Please Note: Blog posts are not selected, edited or screened by Seeking Alpha editors.

My Response To A Recent Article On MNKD: Begging The Authority To Shed Some Lights For The Retail Investor

|Includes:MannKind Corporation (MNKD)

Professor Eiseman,

Thank you for an outstanding article on Afrezza. I have followed (NASDAQ:MNKD) for nearly six years. Iwrote a long thesis on MNKD last year, outlining reasons that other excellent SA writers (Marcelo Zinn's MCA) have mentioned. Further, I called Mannkind and I talked to CFO, Matt Peffer lastyear. I was impressed with what I heard, which confirmed my story. Please excuse my writing onthe first paper that I wrote for my grammar in that paper was subpar. I am not the type of person who would take the refuge under the umbrella that English was not my primary language. On the contrary, I've been working on my writing skills and I hope that it would improve ... so that I could express my thoughts to the retail investors more coherently.

Per your research, I noticed that you mentioned the scientific term "oxidative stress" quite a bitand I was wondering ... would you elucidate the concept in laymen terms to educate me, as wellas, some of the readers?

I am not going to paint a rose picture, as you could also see in my linkedin profile ... I always stick to the fact. I am a non-licensed Medical Doctor, a researcher, and what's not. I worked as aresident physician. Nowadays, I became a full writer and an investor for family reasons ... the reason that I would not have change one bit ... for my family/frinends have alway been my toppriority.

What I saw with my very own eyes was that the hundreds of patients that I treated, many of whomhave diabetes, are being treated by primary care docs (family physicians and internists) ratherthan the endocrinologists. Therefore, the key to getting Afrezza prescribed should be focusing onPCPs rather than endocrinologists as you seemed to state in your article per se.

I realized that many people who donot prescribe a single pill of medicine tend to "look down"on resident physicians ... full degree honored doctors, who completed at least 8 years ofvigorous/intense medical education/clinical training. The one who made it to medical school, asyou are quite familiar with, are the elite in your class. They are the cream of the crops in theirundergraduate/graduate classes ... in my opinion that I could speak for myself and not all ... notbecause they are any smarter than anyone else .... rather because they worked excruciatinglyhard and made many sacrifices (while their friends have weekends to enjoy) ... all for the bestinterest of the patients rather than for monetary gains. They would make much more deneiro working as fund managers or bankers. In addition, graduating from medical school takes evenmore pain and sacrifices than getting into the school itself. Since I had my master degree beside the MD, I had more shares of schooling/training ... a total of more than 10 years of bloody/sweats while having no supports or resources. I noticed that when I had a break from medical school or from work or like now ... I tend to double my portfolio in very short time, which is the equivalent to as if I would work for years as a resident physician.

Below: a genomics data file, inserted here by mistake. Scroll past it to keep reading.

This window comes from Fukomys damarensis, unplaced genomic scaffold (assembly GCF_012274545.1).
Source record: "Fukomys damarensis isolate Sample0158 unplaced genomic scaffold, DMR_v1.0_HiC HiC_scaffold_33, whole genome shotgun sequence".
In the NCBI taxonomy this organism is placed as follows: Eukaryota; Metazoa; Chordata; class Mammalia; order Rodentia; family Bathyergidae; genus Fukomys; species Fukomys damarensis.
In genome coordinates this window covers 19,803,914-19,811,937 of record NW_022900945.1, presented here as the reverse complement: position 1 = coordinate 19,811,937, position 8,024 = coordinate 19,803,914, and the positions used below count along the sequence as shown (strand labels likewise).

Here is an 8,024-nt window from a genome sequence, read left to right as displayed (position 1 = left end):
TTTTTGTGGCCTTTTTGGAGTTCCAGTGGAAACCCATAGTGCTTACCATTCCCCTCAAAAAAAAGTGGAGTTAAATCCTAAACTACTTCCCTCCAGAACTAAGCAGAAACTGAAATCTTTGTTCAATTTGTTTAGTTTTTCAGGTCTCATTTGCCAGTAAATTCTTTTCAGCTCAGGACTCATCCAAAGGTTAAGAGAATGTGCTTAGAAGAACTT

Previously as a resident, I was hungry ... both for foodsand sleep .... and hungry for knowledge, for the opportunity to learn, to restore health to my patients, and the opportunity to seek the truth (not seeking alpha ... ast least not until now), ... I noticed that resident physicians outnumbered thefaculty physicians in all the hospitals that I worked at. As a result, when there's a new drugs ornew treatments, resident physicians are those who have to master the new drugs/devices on top of the conventional treatments modalities. The attending physicians had their shares of sacrifices already so they delegate all the hard works to residents, thus that even increases our roles whether a new drug would get prescribed. I myself am too stubborn to say no to any patients due to my personality so I had my fair shares of learning new procedures/drugs.